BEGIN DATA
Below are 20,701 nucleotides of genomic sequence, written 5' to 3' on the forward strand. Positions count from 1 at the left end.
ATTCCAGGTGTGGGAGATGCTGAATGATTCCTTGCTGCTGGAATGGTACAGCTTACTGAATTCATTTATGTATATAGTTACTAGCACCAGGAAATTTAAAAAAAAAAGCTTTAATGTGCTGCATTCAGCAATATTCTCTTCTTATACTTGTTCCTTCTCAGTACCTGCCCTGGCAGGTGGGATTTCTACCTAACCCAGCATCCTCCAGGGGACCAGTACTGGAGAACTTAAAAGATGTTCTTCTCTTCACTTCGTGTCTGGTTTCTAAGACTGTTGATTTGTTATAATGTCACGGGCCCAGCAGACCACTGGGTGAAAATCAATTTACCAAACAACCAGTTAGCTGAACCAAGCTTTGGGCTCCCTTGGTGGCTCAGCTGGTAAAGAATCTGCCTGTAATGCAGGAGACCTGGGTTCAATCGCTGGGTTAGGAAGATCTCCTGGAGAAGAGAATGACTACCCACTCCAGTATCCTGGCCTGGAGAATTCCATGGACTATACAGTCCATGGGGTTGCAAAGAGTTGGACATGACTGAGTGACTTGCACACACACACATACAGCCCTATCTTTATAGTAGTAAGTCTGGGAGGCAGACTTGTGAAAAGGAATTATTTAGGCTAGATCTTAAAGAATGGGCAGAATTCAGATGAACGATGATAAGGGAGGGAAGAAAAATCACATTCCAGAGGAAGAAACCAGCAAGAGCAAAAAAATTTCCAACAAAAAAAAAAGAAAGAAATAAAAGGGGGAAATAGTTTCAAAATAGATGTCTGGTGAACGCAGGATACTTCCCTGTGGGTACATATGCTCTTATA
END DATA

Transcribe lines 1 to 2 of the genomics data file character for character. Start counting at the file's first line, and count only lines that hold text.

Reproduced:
Below are 20,701 nucleotides of genomic sequence, written 5' to 3' on the forward strand. Positions count from 1 at the left end.
ATTCCAGGTGTGGGAGATGCTGAATGATTCCTTGCTGCTGGAATGGTACAGCTTACTGAATTCATTTATGTATATAGTTACTAGCACCAGGAAATTTAAAAAAAAAAGCTTTAATGTGCTGCATTCAGCAATATTCTCTTCTTATACTTGTTCCTTCTCAGTACCTGCCCTGGCAGGTGGGATTTCTACCTAACCCAGCATCCTCCAGGGGACCAGTACTGGAGAACTTAAAAGATGTTCTTCTCTTCACTTCGTGTCTGGTTTCTAAGACTGTTGATTTGTTATAATGTCACGGGCCCAGCAGACCACTGGGTGAAAATCAATTTACCAAACAACCAGTTAGCTGAACCAAGCTTTGGGCTCCCTTGGTGGCTCAGCTGGTAAAGAATCTGCCTGTAATGCAGGAGACCTGGGTTCAATCGCTGGGTTAGGAAGATCTCCTGGAGAAGAGAATGACTACCCACTCCAGTATCCTGGCCTGGAGAATTCCATGGACTATACAGTCCATGGGGTTGCAAAGAGTTGGACATGACTGAGTGACTTGCACACACACACATACAGCCCTATCTTTATAGTAGTAAGTCTGGGAGGCAGACTTGTGAAAAGGAATTATTTAGGCTAGATCTTAAAGAATGGGCAGAATTCAGATGAACGATGATAAGGGAGGGAAGAAAAATCACATTCCAGAGGAAGAAACCAGCAAGAGCAAAAAAATTTCCAACAAAAAAAAAAGAAAGAAATAAAAGGGGGAAATAGTTTCAAAATAGATGTCTGGTGAACGCAGGATACTTCCCTGTGGGTACATATGCTCTTATA